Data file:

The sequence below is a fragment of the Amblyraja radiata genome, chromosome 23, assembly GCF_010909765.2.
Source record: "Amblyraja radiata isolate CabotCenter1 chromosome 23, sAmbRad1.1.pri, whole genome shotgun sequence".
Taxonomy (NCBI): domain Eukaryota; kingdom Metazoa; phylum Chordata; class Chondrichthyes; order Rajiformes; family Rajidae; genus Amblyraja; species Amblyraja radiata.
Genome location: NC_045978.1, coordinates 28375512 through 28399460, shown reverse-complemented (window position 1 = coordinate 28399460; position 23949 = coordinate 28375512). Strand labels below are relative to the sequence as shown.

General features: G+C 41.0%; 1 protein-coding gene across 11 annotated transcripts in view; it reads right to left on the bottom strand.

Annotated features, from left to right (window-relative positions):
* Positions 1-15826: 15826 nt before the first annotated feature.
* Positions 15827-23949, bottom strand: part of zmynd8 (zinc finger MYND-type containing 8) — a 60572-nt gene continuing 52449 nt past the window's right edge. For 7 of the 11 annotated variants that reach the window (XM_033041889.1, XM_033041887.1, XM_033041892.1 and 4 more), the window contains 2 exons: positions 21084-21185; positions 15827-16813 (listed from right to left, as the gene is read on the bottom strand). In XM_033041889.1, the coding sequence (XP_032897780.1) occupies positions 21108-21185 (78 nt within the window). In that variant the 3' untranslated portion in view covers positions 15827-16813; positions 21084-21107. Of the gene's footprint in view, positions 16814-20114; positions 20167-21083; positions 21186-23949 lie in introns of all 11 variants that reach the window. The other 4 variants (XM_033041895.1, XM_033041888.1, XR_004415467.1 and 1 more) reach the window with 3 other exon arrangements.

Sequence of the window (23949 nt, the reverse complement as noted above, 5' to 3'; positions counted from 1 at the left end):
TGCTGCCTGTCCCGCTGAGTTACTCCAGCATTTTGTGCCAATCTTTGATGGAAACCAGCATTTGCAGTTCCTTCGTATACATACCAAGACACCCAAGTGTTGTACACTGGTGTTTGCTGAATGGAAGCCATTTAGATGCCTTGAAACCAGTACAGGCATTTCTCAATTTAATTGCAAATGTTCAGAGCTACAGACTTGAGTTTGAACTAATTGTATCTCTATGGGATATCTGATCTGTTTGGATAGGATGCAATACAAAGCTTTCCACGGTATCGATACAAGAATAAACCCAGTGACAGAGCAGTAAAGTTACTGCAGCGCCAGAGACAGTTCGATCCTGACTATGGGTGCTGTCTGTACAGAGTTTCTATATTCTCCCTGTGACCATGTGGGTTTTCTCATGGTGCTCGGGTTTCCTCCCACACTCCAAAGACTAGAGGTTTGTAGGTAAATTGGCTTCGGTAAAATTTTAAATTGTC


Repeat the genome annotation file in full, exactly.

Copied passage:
The sequence below is a fragment of the Amblyraja radiata genome, chromosome 23, assembly GCF_010909765.2.
Source record: "Amblyraja radiata isolate CabotCenter1 chromosome 23, sAmbRad1.1.pri, whole genome shotgun sequence".
Taxonomy (NCBI): domain Eukaryota; kingdom Metazoa; phylum Chordata; class Chondrichthyes; order Rajiformes; family Rajidae; genus Amblyraja; species Amblyraja radiata.
Genome location: NC_045978.1, coordinates 28375512 through 28399460, shown reverse-complemented (window position 1 = coordinate 28399460; position 23949 = coordinate 28375512). Strand labels below are relative to the sequence as shown.

General features: G+C 41.0%; 1 protein-coding gene across 11 annotated transcripts in view; it reads right to left on the bottom strand.

Annotated features, from left to right (window-relative positions):
* Positions 1-15826: 15826 nt before the first annotated feature.
* Positions 15827-23949, bottom strand: part of zmynd8 (zinc finger MYND-type containing 8) — a 60572-nt gene continuing 52449 nt past the window's right edge. For 7 of the 11 annotated variants that reach the window (XM_033041889.1, XM_033041887.1, XM_033041892.1 and 4 more), the window contains 2 exons: positions 21084-21185; positions 15827-16813 (listed from right to left, as the gene is read on the bottom strand). In XM_033041889.1, the coding sequence (XP_032897780.1) occupies positions 21108-21185 (78 nt within the window). In that variant the 3' untranslated portion in view covers positions 15827-16813; positions 21084-21107. Of the gene's footprint in view, positions 16814-20114; positions 20167-21083; positions 21186-23949 lie in introns of all 11 variants that reach the window. The other 4 variants (XM_033041895.1, XM_033041888.1, XR_004415467.1 and 1 more) reach the window with 3 other exon arrangements.

Sequence of the window (23949 nt, the reverse complement as noted above, 5' to 3'; positions counted from 1 at the left end):
TGCTGCCTGTCCCGCTGAGTTACTCCAGCATTTTGTGCCAATCTTTGATGGAAACCAGCATTTGCAGTTCCTTCGTATACATACCAAGACACCCAAGTGTTGTACACTGGTGTTTGCTGAATGGAAGCCATTTAGATGCCTTGAAACCAGTACAGGCATTTCTCAATTTAATTGCAAATGTTCAGAGCTACAGACTTGAGTTTGAACTAATTGTATCTCTATGGGATATCTGATCTGTTTGGATAGGATGCAATACAAAGCTTTCCACGGTATCGATACAAGAATAAACCCAGTGACAGAGCAGTAAAGTTACTGCAGCGCCAGAGACAGTTCGATCCTGACTATGGGTGCTGTCTGTACAGAGTTTCTATATTCTCCCTGTGACCATGTGGGTTTTCTCATGGTGCTCGGGTTTCCTCCCACACTCCAAAGACTAGAGGTTTGTAGGTAAATTGGCTTCGGTAAAATTTTAAATTGTC